Got vegetables? Nine out of 10 Americans are falling short...and missing out. Who can resist garlicky sautéed ‘shrooms, candy-sweet roasted tomatoes, or a creamy kale Caesar salad? Here are five reasons to load more of the all-star plants onto your plate.

1. They’re all winners.

When it comes to packing in the nutrients, filling you up, and helping you skimp on calories per bite, nothing beats veggies.

So what if your favorites aren’t among our “Superstars”? Life would be dull without cauliflower, zucchini, tomatoes, cabbage, and other “Veggie Goods.”

Even our “Gotta Love ‘em” list is full of surprises. Who knew that jicama and shiitakes had all that fiber? Or that rutabaga offers a decent supply of vitamin C with so few calories?

What’s more, our scores don’t give credit for phytochemicals that may turn out to matter. Click here to see how each vegetable scores in our nutrient ranking.

The bottom line: All veggies are good veggies.

2. Some are standouts.

Popeye knew best. The leafy green gang always leads the pack.

Spinach, kale, Swiss chard, etc., are heavy hitters that rack up the lutein (which may protect your eyes), magnesium, vitamin K, and more.

Other winners: pumpkins, butternuts, and other winter squashes—along with carrots and sweet potatoes—have a boatload of beta-carotene, which makes them orange...and you richer in vitamin A.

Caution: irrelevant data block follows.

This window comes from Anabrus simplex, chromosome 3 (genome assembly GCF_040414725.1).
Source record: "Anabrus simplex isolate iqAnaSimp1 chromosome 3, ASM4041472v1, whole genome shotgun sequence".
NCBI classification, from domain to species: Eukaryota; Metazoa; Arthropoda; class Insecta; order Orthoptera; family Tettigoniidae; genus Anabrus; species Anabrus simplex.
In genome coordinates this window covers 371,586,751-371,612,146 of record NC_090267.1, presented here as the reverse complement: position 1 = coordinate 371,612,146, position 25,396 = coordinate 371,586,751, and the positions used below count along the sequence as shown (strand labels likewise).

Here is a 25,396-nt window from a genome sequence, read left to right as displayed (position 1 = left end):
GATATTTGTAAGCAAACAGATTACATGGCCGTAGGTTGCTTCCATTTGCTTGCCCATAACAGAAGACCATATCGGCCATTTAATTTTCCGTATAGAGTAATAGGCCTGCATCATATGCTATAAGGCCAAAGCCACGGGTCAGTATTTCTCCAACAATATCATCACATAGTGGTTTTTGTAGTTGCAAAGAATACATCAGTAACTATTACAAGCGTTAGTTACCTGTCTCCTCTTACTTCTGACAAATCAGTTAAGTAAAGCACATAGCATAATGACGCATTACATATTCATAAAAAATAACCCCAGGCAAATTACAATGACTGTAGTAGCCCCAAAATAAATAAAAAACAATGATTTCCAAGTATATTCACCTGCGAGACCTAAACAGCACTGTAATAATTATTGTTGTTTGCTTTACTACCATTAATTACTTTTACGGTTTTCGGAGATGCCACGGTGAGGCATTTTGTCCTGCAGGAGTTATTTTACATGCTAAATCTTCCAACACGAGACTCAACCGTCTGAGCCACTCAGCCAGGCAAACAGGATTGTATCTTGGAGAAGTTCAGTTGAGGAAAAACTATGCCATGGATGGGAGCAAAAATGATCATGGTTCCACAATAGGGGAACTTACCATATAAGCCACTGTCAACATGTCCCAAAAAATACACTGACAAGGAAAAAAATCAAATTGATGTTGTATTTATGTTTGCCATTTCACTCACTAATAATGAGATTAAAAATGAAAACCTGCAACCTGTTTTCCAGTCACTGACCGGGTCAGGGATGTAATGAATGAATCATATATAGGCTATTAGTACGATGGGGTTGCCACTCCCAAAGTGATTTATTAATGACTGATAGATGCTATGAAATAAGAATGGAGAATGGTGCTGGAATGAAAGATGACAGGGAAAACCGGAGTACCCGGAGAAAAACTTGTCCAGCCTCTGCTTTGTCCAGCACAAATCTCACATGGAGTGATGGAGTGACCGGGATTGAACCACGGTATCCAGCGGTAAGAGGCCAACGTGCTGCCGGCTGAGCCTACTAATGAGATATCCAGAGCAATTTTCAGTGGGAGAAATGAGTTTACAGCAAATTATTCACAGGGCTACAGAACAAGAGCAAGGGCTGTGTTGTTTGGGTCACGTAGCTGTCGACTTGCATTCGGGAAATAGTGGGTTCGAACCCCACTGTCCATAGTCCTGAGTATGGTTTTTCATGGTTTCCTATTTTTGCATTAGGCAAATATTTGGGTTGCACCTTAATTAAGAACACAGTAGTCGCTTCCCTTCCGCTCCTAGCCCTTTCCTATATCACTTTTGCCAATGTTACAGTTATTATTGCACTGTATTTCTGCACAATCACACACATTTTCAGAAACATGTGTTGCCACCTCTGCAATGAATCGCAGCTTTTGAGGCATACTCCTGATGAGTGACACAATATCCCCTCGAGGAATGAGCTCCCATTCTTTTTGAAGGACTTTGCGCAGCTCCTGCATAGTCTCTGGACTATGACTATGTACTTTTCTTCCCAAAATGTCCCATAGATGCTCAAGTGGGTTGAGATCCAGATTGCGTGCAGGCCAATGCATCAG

3. They protect the heart & brain.

Veggies take center stage in the DASH (Dietary Approaches to Stop Hypertension) diet, to the tune of about 2½ cups a day.

Eating plenty of vegetables (and fruit) is a great way to rack up potassium, which helps lower blood pressure. That may help explain why people who eat the most vegetables and fruit have a lower risk of heart disease and stroke than those who eat little or none.

4. They do double duty.

Ever try cauliflower or broccoli “rice,” zucchini “zoodles,” or carrot “noodles”?

Finely chopped or spiralized vegetables can change things up when you want fewer calories or just a break from whole wheat pasta, brown rice, or other whole grains.

Veggie “grains” make it easier to cut back on refined carbs, curb calorie density, or fill half your plate with vegetables, like health authorities recommend.

(Predictably, the rice industry isn’t happy about the growing trend. “Rice is a grain, not a shape,” the USA Rice Federation president complained to the FDA. What the industry calls “rice pretenders” shouldn’t be allowed to carry names like “cauli rice,” she said, though “riced cauliflower” would be fine.)

5. They’re delish.

You caught our Healthy Cook’s Stir-Fried Vegetables in Black Pepper Sauce, right?

And don’t forget veggies when you need something to tide you over until lunch or dinner. Crunch on mini cukes, bell peppers, snap or snow peas, or carrots. Or dunk them in dips like hummus, tzatziki, or baba ganoush.


vegetables in a market


Our tips for buying, cooking, and eating vegetables

a salad full of green vegetables


The top 5 vegetables highest in fiber, potassium, and more